Purchasing a burial plot can be done far ahead of time or at the time of an impending funeral. Usually, the funeral home handling the funeral can arrange to purchase the plot, but you can do it yourself if that's your preference.
Choose a cemetery. This choice is often driven by family preferences or aesthetics, but you should be aware that the price of plots can vary widely from one cemetery to another.
Go to the cemetery and look around. The cemetery staff should provide you with a map of available plots, or will personally guide you around the grounds. Look for a spot you would particularly like for the final resting place of yourself or your loved one(s).
Be sure to compare the prices of idyllic burial plots with those in less charming locations in the same cemetery. You can save money by forgoing the ocean view.
Consider mausoleums for above-ground burials, and niches, scattering gardens or cremation burial plots for cremations. These are generally less expensive than regular burial plots.
Ask about the cost of the plot and about any opening, closing or other fees set by the cemetery.
Keep in mind that if certain family members want to be buried together, you'll save money by purchasing enough plots for all in the same cemetery at one time.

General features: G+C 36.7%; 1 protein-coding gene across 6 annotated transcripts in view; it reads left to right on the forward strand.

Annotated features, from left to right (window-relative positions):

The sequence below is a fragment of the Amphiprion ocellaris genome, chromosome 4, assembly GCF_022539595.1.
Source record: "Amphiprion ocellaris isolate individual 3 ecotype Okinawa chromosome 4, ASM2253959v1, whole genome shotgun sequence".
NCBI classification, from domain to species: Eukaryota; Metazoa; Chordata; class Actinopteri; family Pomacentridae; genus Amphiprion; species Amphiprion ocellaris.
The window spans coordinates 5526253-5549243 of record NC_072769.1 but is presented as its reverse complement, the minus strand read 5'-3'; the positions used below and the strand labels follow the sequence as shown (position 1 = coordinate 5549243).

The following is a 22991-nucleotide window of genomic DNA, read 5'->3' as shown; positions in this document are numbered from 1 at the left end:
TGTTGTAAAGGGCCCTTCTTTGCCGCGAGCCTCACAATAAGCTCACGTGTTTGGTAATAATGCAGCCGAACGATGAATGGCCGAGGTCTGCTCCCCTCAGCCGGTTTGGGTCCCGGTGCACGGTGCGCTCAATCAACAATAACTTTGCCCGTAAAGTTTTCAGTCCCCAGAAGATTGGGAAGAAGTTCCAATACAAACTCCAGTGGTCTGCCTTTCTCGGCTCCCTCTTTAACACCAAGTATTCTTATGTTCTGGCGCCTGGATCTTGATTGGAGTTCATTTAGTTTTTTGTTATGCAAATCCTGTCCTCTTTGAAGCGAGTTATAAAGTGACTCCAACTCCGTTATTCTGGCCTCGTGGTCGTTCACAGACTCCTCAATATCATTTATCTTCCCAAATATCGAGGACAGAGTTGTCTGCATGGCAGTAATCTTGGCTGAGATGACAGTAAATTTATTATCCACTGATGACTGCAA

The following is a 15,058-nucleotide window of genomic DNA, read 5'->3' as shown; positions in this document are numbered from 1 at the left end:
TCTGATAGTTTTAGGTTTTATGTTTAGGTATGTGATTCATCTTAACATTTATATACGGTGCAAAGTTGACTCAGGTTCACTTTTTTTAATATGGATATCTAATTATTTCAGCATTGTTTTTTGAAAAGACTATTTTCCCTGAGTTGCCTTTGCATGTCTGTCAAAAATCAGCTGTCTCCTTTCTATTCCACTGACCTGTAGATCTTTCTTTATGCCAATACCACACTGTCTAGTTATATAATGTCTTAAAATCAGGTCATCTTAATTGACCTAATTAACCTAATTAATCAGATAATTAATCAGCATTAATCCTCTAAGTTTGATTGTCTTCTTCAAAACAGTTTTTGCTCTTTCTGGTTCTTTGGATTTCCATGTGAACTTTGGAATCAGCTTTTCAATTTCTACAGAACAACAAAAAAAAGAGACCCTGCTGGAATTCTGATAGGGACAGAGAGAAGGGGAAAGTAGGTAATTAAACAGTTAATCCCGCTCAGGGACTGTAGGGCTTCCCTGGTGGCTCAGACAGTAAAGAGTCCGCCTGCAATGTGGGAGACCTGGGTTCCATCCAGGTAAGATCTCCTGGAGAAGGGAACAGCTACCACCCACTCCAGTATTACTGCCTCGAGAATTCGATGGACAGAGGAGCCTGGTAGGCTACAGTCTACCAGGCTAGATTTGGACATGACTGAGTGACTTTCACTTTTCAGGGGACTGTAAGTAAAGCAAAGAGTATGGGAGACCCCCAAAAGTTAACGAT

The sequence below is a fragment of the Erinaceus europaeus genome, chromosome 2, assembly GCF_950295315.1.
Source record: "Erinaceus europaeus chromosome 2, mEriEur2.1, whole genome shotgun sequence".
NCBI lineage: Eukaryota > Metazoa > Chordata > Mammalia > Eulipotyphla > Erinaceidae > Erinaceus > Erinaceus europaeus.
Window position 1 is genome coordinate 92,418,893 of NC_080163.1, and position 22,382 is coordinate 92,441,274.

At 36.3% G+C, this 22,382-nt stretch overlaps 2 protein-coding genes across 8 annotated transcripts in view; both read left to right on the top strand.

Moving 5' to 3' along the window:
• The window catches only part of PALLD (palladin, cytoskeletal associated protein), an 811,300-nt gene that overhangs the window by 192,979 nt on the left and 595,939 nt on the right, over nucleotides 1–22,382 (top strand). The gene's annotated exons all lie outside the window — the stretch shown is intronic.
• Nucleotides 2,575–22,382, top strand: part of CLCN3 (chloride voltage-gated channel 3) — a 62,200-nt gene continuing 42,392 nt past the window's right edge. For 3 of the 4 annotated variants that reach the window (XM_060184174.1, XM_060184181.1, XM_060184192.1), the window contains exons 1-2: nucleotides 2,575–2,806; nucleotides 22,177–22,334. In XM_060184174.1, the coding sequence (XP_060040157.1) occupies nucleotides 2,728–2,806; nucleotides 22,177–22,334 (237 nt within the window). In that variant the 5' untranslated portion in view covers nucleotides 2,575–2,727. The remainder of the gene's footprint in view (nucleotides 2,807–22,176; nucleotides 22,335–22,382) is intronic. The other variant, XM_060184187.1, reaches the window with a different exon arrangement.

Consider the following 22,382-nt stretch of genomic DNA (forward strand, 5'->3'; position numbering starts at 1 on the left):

Let the funeral home handling the burial know of your preference if a burial is imminent, or handle the sale directly with the cemetery if you're buying the plot for future use.
If you're looking for a plot in a small or exclusive cemetery--so far unsuccessfully--you might try advertising in local newspapers for plots that are for sale. If you're purchasing the plot for use at the time of your death, be sure to convey your intentions and paperwork to survivors so that they know of your wishes. Some cemeteries have rules about grave markers or about what can be put on the graves. If Aunt Martha wants a flaming pink Christmas tree adorning her grave, be sure the cemetery allows it before purchasing the plot.
In some states, you can buy cemetery plots from a cemetery broker, who acquires them from people who have made other arrangements after originally purchasing the plots themselves. Though you can save a great deal of money dealing with a cemetery broker, you need to be sure he or she is licensed and bonded before proceeding with any transaction.